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The Founding of the 13 Colonies | History
The Founding of the 13 Colonies | History
The 13 colonies of what became the United States of America can be grouped into three geographic regions: the New England colonies, the Middle colonies, and the Southern colonies. The Middle colonies were made up of New Jersey, New York, Pennsylvania, and Delaware
The Middle colonies were situated north of the Southern colonies of Maryland, Virginia, North Carolina, South Carolina, and Georgia.. The Dutch and the Swedes established the first permanent European settlements throughout much of the Middle colonies
The Swedes established settlements in the areas now known as Pennsylvania and Delaware in 1638. They remained in control until the Dutch took over in the 1650s
Consisting of the colonies of New York, New Jersey, Pennsylvania, and Delaware, the Middle Colonies offered a level of adequate religious and cultural tolerance compared to many of the other English colonies. This, along with a moderate climate drew farmers, merchants, and artisans of many different faiths and cultures from Europe
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Nie wieder prokastinieren mit unseren Lernerinnerungen.Jetzt kostenlos anmelden. Consisting of the colonies of New York, New Jersey, Pennsylvania, and Delaware, the Middle Colonies offered a level of adequate religious and cultural tolerance compared to many of the other English colonies
If you’re someone who cannot do without cinnamon in your hot chocolate, pepper on your eggs or garam masala in your mutton curry, you get it: spices are powerful. But did you know that they once held so much sway that they were regarded as more valuable than the city of New York?
To be fair to the Dutch, there was no way anyone could have imagined the Manhattan of today. Who could have predicted that a swampy island frequented by fur traders would become one of the world’s major financial, cultural and political centres? On the other hand, spices were an extremely precious commodity back then—innumerable people lost their lives fighting in multiple wars over trade routes and spice-rich lands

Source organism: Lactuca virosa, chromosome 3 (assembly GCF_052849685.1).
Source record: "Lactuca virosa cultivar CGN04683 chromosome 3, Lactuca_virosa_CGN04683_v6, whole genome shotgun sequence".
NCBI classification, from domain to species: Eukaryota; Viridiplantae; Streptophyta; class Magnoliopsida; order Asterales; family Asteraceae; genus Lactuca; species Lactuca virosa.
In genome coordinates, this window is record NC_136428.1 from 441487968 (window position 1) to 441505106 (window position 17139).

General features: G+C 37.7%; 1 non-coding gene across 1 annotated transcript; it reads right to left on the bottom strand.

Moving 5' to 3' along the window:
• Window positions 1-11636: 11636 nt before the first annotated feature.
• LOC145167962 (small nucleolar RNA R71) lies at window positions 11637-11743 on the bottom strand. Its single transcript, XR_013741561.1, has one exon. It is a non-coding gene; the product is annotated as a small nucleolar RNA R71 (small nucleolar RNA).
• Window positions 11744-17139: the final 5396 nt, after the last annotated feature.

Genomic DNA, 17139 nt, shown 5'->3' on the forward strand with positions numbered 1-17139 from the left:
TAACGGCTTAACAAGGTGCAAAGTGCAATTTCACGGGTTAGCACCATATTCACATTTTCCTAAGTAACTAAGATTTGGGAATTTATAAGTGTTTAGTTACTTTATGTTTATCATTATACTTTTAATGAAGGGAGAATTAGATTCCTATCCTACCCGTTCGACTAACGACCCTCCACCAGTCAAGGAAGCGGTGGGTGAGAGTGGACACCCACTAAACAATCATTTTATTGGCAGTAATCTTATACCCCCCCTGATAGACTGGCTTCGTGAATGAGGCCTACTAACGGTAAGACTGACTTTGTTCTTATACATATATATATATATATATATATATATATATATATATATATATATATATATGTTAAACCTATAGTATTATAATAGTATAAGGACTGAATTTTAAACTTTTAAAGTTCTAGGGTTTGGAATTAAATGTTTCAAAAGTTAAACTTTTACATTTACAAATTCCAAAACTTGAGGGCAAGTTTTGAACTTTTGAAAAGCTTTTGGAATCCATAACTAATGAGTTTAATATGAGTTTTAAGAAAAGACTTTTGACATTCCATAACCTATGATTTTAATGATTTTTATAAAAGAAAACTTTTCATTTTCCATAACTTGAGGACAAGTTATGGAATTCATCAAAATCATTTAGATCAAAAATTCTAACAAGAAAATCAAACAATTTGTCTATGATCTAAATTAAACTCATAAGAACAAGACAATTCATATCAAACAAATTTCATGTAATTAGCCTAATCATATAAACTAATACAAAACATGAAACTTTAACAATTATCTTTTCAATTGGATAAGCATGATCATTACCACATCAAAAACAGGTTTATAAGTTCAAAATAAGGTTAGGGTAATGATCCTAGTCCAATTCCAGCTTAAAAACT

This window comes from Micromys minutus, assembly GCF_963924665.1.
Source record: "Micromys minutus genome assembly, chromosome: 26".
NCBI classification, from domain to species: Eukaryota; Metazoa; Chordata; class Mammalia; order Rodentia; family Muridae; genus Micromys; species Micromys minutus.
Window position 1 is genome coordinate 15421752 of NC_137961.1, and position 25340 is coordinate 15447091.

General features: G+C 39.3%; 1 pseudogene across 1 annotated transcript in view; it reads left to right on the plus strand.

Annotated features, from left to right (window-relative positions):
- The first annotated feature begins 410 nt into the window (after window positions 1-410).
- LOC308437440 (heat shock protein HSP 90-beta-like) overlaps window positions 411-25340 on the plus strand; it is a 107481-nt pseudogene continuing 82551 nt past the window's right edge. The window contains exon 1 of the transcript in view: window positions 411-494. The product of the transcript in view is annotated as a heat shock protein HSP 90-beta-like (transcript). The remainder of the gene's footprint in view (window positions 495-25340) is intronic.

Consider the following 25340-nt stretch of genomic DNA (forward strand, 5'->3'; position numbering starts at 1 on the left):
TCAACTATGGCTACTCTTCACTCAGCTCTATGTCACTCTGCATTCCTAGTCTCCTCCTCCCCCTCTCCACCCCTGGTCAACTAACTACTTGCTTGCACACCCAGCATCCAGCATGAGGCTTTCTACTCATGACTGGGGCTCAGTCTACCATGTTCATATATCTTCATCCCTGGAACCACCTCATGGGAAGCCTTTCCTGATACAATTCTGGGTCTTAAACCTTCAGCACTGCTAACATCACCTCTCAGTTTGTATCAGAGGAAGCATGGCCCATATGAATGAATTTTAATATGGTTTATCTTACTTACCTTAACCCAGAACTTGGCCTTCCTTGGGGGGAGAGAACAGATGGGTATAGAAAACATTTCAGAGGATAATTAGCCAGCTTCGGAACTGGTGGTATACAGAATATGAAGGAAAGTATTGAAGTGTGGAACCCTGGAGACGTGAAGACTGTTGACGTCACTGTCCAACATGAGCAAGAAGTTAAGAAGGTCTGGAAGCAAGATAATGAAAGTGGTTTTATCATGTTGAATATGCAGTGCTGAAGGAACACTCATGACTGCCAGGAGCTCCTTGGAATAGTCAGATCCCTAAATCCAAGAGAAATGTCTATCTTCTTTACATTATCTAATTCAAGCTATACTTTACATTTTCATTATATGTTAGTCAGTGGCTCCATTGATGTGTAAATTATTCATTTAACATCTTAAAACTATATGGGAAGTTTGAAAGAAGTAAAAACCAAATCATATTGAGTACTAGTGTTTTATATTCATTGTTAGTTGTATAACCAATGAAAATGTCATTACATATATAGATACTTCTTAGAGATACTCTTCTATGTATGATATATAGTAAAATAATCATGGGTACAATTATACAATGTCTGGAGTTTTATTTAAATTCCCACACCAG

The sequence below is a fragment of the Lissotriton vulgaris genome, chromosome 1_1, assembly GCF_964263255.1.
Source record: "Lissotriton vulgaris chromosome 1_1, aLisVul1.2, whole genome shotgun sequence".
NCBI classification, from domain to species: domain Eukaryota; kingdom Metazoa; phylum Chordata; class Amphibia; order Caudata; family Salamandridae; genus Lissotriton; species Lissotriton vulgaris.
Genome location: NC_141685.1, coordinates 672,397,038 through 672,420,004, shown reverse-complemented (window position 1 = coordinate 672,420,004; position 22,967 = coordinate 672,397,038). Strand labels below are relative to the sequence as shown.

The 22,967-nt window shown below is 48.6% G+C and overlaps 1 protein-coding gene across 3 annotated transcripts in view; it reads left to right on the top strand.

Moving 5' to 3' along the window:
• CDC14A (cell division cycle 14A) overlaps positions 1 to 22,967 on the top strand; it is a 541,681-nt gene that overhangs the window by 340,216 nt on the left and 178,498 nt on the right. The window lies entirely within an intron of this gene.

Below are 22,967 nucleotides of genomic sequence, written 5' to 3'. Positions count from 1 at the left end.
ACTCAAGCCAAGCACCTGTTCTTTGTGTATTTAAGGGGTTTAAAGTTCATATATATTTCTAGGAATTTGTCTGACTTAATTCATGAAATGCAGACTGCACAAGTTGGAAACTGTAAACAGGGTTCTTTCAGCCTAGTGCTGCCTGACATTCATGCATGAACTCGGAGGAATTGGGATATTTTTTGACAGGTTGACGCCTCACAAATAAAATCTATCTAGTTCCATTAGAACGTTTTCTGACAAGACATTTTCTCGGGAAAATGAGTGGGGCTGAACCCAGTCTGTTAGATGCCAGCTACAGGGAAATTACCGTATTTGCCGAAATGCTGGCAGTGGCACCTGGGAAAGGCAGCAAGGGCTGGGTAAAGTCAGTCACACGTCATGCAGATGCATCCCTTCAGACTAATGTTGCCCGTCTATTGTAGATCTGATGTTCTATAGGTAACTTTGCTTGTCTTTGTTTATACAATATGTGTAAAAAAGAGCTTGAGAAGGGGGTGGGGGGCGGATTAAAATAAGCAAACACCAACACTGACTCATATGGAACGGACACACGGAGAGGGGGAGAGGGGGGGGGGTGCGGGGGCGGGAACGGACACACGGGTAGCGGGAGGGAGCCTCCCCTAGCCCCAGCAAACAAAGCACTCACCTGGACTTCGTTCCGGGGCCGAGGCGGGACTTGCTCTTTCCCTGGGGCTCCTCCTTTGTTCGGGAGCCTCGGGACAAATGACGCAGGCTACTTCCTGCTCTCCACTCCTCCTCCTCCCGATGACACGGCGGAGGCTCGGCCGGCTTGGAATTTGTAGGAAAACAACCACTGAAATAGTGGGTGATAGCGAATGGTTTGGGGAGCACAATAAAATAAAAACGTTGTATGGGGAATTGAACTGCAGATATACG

In the 17th century, nutmeg was one of the rarest spices in the world. Apart from its flavours, its medicinal properties were highly valued
The 13 colonies founded along the Eastern seaboard in the 17th and 18th centuries weren’t the first colonial outposts on the American continent, but they are the ones where colonists eventually pushed back against British rule and designed their own version of government to form the United States.. These 13 original colonies (New Hampshire, Massachusetts, Connecticut, Rhode Island, New York, New Jersey, Pennsylvania, Delaware, Maryland, Virginia, North Carolina, South Carolina and Georgia) were established by British colonists for a range of reasons, from the pursuit of fortunes, to escape from religious prosecution to the desire to create new forms of government.
This led to a food shortage; at the same time, many agricultural workers lost their jobs.. The 16th century was also the age of mercantilism, an extremely competitive economic philosophy that pushed European nations to acquire as many colonies as they could
They provided an outlet for England’s surplus population and (in some cases) more religious freedom than England did, but their primary purpose was to make money for their sponsors.. In 1606, King James I divided the Atlantic seaboard in two, giving the southern half to the London Company (later the Virginia Company) and the northern half to the Plymouth Company.
The northern and southern American colonies had plenty of differences, but one thing they all pretty much had in common was ancestry. Virginia, Massachusetts, Maryland, Rhode Island, Connecticut, New Hampshire, the Carolinas and Georgia were all founded by Englishmen, settled by people of English descent and remained under English control throughout the colonial period
This revolving leadership and diversity in the middle colonies led a French immigrant to observe that America in its earliest beginnings was diverse in both indigenous and European peoples.. Unlike the other colonies, the middle colonies were home to a diverse group of settlers
They hoped to claim their share of the prosperous fur trade.. But the Dutch West India Company could never attract enough settlers from their country’s own small and politically stable population
Americans have often prided themselves on their rich diversity. Nowhere was that diversity more evident in pre-Revolutionary America than in the middle colonies of Pennsylvania, New York, New Jersey, and Delaware
The middle colonies contained Native American tribes of Algonkian and Iroquois language groups as well as a sizable percentage of African slaves during the early years. Unlike solidly Puritan New England, the middle colonies presented an assortment of religions
Advantaged by their central location, the middle colonies served as important distribution centers in the English mercantile system. These cities gave rise to brilliant thinkers such as Benjamin Franklin, who earned respect on both sides of the Atlantic